To turn farmland into public housing, Hong Kong must first agree on what’s fair. And that’s the problem
Bernard Chan says the public-private partnership model has worked in the past and can work again – if government officials, the developers who own the land, and the general public set aside their mistrust and commit to finding a deal that benefits all
Hong Kong is still going through an intense debate about land supply. It should be clear by now is that this is not a single problem with a single answer. We have near-term, medium-term and long-term needs for space – and they almost certainly have different solutions.
I have said before that our current housing prices are distorted – the gap between valuations and affordability for end users will have to narrow at some stage. The land supply debate is about making sure we do not get into this situation again, and we have adequate and liveable housing in the future.
I support large-scale reclamation, like the proposed artificial island east of northern Lantau, as a long-term source of space. Unlike other options, it would create a large empty area for planners to design a modern and comfortable living and working environment from scratch. However, it would be 10 to 20 years before the land is available for use.
In the nearer term, we have no choice but to find smaller parcels of land suitable for housing, essentially in the New Territories. The debate is especially fierce on what sort of land to use – the edges of country parks, golf courses, brownfield sites currently used for commercial activities, or fallow agricultural land.
Every option is controversial and involves technical, zoning and other issues. But I believe that if we are pragmatic and objective about this, one option stands out – and that is the privately owned farmland.
Such land is not part of our country parks or leisure facilities. The community would not be sacrificing valuable space that contributes to quality of life. Besides, many owners of the farmland would welcome an opportunity to develop the land. At the moment, these holdings are either idle or rented out for low-value uses such as storage. If the economic incentives are right, the owners would go along.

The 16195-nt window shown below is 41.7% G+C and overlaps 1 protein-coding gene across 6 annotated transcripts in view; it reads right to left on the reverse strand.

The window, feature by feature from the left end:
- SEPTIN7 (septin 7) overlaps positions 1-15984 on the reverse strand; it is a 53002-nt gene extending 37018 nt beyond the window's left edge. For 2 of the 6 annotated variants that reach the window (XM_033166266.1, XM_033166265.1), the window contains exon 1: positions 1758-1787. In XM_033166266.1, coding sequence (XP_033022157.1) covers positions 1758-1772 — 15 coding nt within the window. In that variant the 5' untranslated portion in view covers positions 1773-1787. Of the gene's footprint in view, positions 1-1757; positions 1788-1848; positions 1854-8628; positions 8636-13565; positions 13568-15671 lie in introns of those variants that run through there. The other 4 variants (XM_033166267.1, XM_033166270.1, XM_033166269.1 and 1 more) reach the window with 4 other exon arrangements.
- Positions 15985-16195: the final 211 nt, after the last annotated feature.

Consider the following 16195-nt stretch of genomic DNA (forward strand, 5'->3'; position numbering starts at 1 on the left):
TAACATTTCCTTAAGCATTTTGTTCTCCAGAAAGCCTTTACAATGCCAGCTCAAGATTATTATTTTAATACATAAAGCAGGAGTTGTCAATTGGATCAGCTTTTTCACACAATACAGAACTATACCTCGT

As I say, every option is controversial. In this case, the controversy is that the land owners are in many cases major property developers. To be frank, these corporations are unpopular among the public. They have profited massively from building highly priced and often small homes, and there is a widespread perception that the government colludes with them in this.
This is a complex subject – experts have written whole books about the relationship between government and developers in Hong Kong. But let’s say for the sake of argument that this relationship has been unfair to the broader population. Would it be possible for the government to change this?
There are precedents for good outcomes from changing private land use. Such deals with developers enabled old industrial sites to become estates like Mei Foo and Taikoo Shing.
I believe the agricultural land holdings represent an opportunity. The mechanism would be a public-private partnership. Officials would need to devise a formula that allows developers to profit from developing the land in a way that also provides the community with affordable homes.
You might think that, from a financial point of view, the numbers cannot add up. But they can, provided the government does not maximise its own revenues from the arrangement.
The challenge is to convince the suspicious public. This would probably require two conditions.
First, the new housing supply would have to be seriously weighted towards public rental or subsidised homes. For example, public opinion would probably approve of a 70:30 ratio of public flats to private market-price units.
Second, there would have to be a transparent system for deciding land premiums and who pays for the supporting infrastructure for new developments. To assure the public it is fair, an independent body with members who are not developers or officials could oversee the whole process.
Critics of the public-private partnership approach would rather see the government resume the farmland and cut the owners out. However, you can be sure the developers would fight like crazy in the courts and drag everything out for years.
The developers do, however, have an incentive to cooperate fast if they are offered a way to get some profit out of basically idle land.
Actually, I expect not only the public but some officials and developers would also be sceptical about this approach. By Hong Kong standards, it is radical. I would say it is also common sense.
Bernard Chan is convenor of Hong Kong’s Executive Council